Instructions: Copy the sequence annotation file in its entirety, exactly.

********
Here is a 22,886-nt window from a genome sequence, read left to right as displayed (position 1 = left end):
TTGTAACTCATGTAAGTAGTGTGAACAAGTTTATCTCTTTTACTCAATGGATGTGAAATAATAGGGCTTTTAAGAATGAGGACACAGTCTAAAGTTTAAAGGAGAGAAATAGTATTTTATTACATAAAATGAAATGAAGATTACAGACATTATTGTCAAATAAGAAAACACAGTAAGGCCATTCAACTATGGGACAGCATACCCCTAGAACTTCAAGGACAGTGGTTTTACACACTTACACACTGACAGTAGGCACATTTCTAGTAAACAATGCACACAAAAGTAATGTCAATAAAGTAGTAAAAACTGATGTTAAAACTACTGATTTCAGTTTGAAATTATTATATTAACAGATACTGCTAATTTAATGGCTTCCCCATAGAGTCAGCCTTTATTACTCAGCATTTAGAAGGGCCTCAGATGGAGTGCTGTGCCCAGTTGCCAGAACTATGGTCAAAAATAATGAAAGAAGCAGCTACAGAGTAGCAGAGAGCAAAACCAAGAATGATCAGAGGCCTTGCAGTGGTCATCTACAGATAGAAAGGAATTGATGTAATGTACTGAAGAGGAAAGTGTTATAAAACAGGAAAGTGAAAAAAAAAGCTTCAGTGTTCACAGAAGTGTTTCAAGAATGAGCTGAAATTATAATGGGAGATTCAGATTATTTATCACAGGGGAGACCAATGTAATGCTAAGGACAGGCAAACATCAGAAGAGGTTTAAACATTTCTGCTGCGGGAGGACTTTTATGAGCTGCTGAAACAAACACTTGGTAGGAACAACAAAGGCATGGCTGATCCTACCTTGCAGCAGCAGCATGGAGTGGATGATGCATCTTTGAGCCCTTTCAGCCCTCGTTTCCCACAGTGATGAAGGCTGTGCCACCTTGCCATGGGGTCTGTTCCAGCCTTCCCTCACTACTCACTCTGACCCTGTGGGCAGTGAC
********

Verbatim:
Here is a 22,886-nt window from a genome sequence, read left to right as displayed (position 1 = left end):
TTGTAACTCATGTAAGTAGTGTGAACAAGTTTATCTCTTTTACTCAATGGATGTGAAATAATAGGGCTTTTAAGAATGAGGACACAGTCTAAAGTTTAAAGGAGAGAAATAGTATTTTATTACATAAAATGAAATGAAGATTACAGACATTATTGTCAAATAAGAAAACACAGTAAGGCCATTCAACTATGGGACAGCATACCCCTAGAACTTCAAGGACAGTGGTTTTACACACTTACACACTGACAGTAGGCACATTTCTAGTAAACAATGCACACAAAAGTAATGTCAATAAAGTAGTAAAAACTGATGTTAAAACTACTGATTTCAGTTTGAAATTATTATATTAACAGATACTGCTAATTTAATGGCTTCCCCATAGAGTCAGCCTTTATTACTCAGCATTTAGAAGGGCCTCAGATGGAGTGCTGTGCCCAGTTGCCAGAACTATGGTCAAAAATAATGAAAGAAGCAGCTACAGAGTAGCAGAGAGCAAAACCAAGAATGATCAGAGGCCTTGCAGTGGTCATCTACAGATAGAAAGGAATTGATGTAATGTACTGAAGAGGAAAGTGTTATAAAACAGGAAAGTGAAAAAAAAAGCTTCAGTGTTCACAGAAGTGTTTCAAGAATGAGCTGAAATTATAATGGGAGATTCAGATTATTTATCACAGGGGAGACCAATGTAATGCTAAGGACAGGCAAACATCAGAAGAGGTTTAAACATTTCTGCTGCGGGAGGACTTTTATGAGCTGCTGAAACAAACACTTGGTAGGAACAACAAAGGCATGGCTGATCCTACCTTGCAGCAGCAGCATGGAGTGGATGATGCATCTTTGAGCCCTTTCAGCCCTCGTTTCCCACAGTGATGAAGGCTGTGCCACCTTGCCATGGGGTCTGTTCCAGCCTTCCCTCACTACTCACTCTGACCCTGTGGGCAGTGAC